The complaint further stated that the property is situated in the heart of the Barrington business district and consists of five stores, which are rented; that from the proceeds of mortgages placed on the property by Huszagh and Holloway, and their respective wives, and from the rents and profits from the property, Huszagh and Holloway acquired additional adjoining real estate and have improved it; that Huszagh and Holloway have taken from such rents and profits, substantial sums for their own use in excess of 5% on their investments, and the plaintiff should be adjudicated the owner of an undivided one-third of all of such property, and receive one-third of the profits therefrom after Huszagh and Holloway have been reimbursed for the amount of their invested money, plus 5% per annum on the total sums advanced by them, less $267; that if Huszagh and Holloway have not received from said profits to date, all of the money advanced by them, less said $267, then the plaintiff will make such payments unto them as may be found due and owing; and that the plaintiff has requested an accounting from them and they have refused to account.
The plaintiff in her prayer for relief sought an accounting; an adjudication that she is the owner of an undivided one-third of the real estate in question, and is entitled to one-third of the profits therefrom; and prayed that the court determine the sum of money, if any, which she must pay to the defendants in order to exercise her option to purchase. She also prayed for the partition of the property.
The motion to dismiss set forth five reasons for the dismissal of the complaint, to wit: (1), laches the complaint was devoid of any reason excusing or explaining the thirty-year delay between the date of the alleged agreement and the commencement of the plaintiff's action; (2), the Statute of Limitations; (3), that the alleged agreement is unenforceable in equity because it is vague and indefinite, lacks consideration, and was abandoned by the decedent prior to his death; (4), that the plaintiff cannot maintain the action because the rights granted to her husband were made solely to him and were not transferable, devisable or inheritable, and could not be enforced by a person who was not a party to the agreement; and (5), that the complaint failed to allege any facts upon which an implied or constructive trust could be raised by operation of law.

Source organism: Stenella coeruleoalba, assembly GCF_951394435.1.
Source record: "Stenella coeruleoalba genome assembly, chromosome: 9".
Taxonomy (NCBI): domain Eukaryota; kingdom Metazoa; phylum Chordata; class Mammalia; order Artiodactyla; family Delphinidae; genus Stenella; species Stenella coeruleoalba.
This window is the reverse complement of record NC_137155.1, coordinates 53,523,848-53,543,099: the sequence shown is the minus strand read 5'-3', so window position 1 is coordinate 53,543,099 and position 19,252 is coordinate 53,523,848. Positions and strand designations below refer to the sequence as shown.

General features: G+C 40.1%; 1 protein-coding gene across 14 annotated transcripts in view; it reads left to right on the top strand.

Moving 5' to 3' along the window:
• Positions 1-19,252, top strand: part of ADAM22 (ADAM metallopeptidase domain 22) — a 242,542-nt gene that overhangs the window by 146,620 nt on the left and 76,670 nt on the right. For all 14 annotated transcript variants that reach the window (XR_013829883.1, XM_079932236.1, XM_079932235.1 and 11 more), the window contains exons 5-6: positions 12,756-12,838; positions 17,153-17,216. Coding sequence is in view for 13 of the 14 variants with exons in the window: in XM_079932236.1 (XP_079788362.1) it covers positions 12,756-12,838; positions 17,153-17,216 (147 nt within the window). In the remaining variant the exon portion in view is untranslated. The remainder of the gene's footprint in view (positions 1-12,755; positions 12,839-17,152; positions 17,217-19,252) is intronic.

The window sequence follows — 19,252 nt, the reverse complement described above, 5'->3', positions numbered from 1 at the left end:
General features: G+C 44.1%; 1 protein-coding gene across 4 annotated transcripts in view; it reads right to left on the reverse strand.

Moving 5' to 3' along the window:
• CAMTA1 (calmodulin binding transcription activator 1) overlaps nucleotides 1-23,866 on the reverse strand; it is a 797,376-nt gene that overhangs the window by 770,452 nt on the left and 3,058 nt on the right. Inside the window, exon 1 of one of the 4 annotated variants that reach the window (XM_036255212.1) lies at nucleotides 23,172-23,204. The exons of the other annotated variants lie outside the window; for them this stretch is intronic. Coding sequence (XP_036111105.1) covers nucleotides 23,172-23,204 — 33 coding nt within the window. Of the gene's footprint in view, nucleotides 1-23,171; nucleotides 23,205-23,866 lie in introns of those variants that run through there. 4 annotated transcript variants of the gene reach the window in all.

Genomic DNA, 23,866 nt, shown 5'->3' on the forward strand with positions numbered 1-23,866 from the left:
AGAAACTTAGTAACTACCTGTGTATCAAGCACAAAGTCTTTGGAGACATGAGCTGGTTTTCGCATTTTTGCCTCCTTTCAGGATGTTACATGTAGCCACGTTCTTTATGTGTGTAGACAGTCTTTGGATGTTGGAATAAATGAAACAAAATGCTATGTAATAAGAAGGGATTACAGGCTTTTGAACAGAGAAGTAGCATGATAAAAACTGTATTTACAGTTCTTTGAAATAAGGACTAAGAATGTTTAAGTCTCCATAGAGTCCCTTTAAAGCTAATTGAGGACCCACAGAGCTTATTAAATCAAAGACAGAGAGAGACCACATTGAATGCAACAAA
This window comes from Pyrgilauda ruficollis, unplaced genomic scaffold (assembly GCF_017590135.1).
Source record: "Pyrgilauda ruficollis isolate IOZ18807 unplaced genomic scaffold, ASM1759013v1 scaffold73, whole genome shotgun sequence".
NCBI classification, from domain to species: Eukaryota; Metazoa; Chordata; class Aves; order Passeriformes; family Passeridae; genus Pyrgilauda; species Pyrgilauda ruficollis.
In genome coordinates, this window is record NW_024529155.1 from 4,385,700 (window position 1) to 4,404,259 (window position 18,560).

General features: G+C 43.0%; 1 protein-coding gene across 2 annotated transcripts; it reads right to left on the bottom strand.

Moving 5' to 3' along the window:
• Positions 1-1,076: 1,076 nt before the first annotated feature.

The trial court filed a memorandum of decision along with its order dismissing the complaint. In the memorandum, the court noted that the plaintiff had not alleged that her husband had ever sought to exercise any of his purported rights under the alleged contract or made any claim of interest in the property during his lifetime; that the plaintiff's first claim relative thereto was made in 1964 when she filed an affidavit of claim in the office of the Recorder of Deeds of Lake County; and that the reasons stated in the motion to dismiss were well founded in law, and set forth proper grounds for the dismissal of the complaint.
On appeal, the plaintiff contends that the letter constituted a written contract which contained all of its material provisions in clear, certain and definite language; that it was valid and enforceable; that the cause of action has not accrued on the contract; that the plaintiff has not been unjustly enriched, or the defendants have not been damaged by the delay, and neither the statute of limitations nor the doctrine of laches have application; that the contractual rights of the decedent in the realty in question were inheritable and devisable; and that the defendants for their own unjust enrichment abused a fiduciary relationship with both the decedent and the plaintiff.
[1-3] Laches is purely an equitable doctrine and has been called the doctrine of stale demand. Whether an action is barred on account of laches is to be determined by the facts and circumstances of each particular case. Generally, laches has been defined as such neglect or omission to assert a right, taken in conjunction with lapse of time and other circumstances causing prejudice to an adverse party, as will operate as a bar in equity. In re Estate of O'Donnell, 8 Ill. App.2d 348, 353, 132 N.E.2d 74 (1956).